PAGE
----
Former PEMRA chairman Absar Alam said there is need of both media persons and state representatives to demonstrate responsibility and avoid misuse of power, adding that both state officials and media persons exploit each other’s weakness.

Explaining the current conundrum, he said sometime media or anchorpersons put undue pressure on the regularity body for its genuine actions or some other time, the authority has been used for political benefits. He, however, said PEMRA is an independent body and it can resist political other pressures, adding that however, it varies from person to person who heads the regularity authority.

He said the authority doesn’t have the power to take action against all kinds of violations, adding that there is a separate law for it but unfortunately the poor implementation of it causes extra burden on PEMRA.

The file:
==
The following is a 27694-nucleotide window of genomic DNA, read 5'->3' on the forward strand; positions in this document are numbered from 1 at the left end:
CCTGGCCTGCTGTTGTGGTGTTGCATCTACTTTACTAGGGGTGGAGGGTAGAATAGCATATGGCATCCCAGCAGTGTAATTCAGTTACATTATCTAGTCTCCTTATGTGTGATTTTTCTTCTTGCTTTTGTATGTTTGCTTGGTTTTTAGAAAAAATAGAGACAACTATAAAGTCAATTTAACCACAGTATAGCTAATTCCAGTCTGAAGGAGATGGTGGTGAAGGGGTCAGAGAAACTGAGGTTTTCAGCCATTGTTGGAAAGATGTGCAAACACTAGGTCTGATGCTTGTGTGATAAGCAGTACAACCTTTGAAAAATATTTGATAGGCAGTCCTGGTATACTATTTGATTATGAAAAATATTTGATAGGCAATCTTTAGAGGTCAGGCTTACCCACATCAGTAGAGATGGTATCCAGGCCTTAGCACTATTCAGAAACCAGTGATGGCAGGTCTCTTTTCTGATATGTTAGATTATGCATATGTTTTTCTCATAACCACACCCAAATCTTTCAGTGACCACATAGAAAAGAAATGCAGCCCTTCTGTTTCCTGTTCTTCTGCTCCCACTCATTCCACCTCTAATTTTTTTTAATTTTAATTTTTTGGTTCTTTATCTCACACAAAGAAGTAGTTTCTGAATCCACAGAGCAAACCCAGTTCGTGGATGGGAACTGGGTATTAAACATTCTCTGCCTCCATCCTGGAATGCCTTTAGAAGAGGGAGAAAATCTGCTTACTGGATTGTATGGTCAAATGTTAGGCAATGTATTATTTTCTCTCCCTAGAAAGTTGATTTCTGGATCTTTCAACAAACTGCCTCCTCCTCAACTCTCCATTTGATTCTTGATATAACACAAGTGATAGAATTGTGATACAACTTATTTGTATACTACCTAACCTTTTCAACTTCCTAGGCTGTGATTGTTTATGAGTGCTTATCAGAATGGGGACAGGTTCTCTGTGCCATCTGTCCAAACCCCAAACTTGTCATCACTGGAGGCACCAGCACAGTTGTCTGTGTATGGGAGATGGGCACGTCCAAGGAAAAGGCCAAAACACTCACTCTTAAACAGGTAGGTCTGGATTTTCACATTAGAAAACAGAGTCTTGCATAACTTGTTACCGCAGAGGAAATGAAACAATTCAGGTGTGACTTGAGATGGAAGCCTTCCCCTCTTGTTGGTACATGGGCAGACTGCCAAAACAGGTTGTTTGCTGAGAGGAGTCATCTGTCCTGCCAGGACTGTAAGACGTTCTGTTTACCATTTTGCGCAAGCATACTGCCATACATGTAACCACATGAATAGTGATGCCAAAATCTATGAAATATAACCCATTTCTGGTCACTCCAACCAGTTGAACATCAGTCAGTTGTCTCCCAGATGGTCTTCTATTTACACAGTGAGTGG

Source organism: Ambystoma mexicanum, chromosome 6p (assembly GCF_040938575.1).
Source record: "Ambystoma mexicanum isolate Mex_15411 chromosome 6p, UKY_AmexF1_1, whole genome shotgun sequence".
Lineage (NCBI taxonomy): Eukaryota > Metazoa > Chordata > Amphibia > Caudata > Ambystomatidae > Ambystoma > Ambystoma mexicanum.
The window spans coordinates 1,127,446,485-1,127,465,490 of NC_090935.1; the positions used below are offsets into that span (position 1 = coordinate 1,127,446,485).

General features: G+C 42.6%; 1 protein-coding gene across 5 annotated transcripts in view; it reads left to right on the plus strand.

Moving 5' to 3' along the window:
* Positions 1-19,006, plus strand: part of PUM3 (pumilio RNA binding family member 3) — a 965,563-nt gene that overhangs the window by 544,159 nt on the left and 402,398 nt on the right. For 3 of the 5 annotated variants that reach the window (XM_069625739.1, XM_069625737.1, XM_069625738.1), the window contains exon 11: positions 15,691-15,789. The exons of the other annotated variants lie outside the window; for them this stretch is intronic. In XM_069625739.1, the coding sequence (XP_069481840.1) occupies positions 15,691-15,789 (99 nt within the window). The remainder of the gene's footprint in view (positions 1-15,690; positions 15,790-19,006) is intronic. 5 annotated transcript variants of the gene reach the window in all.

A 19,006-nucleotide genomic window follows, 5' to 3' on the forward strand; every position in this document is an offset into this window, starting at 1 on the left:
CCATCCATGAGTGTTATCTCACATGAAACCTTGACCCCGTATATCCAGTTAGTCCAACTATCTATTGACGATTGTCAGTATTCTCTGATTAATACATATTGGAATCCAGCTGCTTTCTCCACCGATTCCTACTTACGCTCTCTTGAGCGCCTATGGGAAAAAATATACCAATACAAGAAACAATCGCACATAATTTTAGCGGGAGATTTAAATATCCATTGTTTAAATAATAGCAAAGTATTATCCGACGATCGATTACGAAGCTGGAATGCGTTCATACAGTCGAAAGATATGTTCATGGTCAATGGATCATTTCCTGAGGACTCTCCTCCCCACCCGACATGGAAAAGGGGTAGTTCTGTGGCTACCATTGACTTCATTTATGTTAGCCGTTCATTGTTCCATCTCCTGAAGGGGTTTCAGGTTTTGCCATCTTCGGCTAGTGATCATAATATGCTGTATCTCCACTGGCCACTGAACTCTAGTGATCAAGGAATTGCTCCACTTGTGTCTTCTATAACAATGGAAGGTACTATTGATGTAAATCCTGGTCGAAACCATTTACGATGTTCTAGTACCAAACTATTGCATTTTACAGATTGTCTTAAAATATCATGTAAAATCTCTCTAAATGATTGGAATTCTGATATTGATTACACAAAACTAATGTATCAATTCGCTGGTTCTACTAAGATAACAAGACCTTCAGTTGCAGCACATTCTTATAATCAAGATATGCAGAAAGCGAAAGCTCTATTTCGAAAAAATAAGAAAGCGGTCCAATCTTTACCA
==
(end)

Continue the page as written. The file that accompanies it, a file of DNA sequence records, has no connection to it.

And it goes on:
Former information minister Chaudhry Fawad Hussain said PEMRA is an independent authority working to regularize media affairs and the PTI government has nothing to do with its affairs, adding that why the regulatory authority has enhanced media surveillance, its officials can explain the procedure well.

Regarding journalists’ security challenges, Chaudhry said the government is aware about the challenges that journalist community is confronting and also working to solve their physical and financial problems.

He, however, accepted that the government was also working to improve the regularity system. Chaudhry said there is no financial crisis in the media industry and if there are some financial problems these are their own created.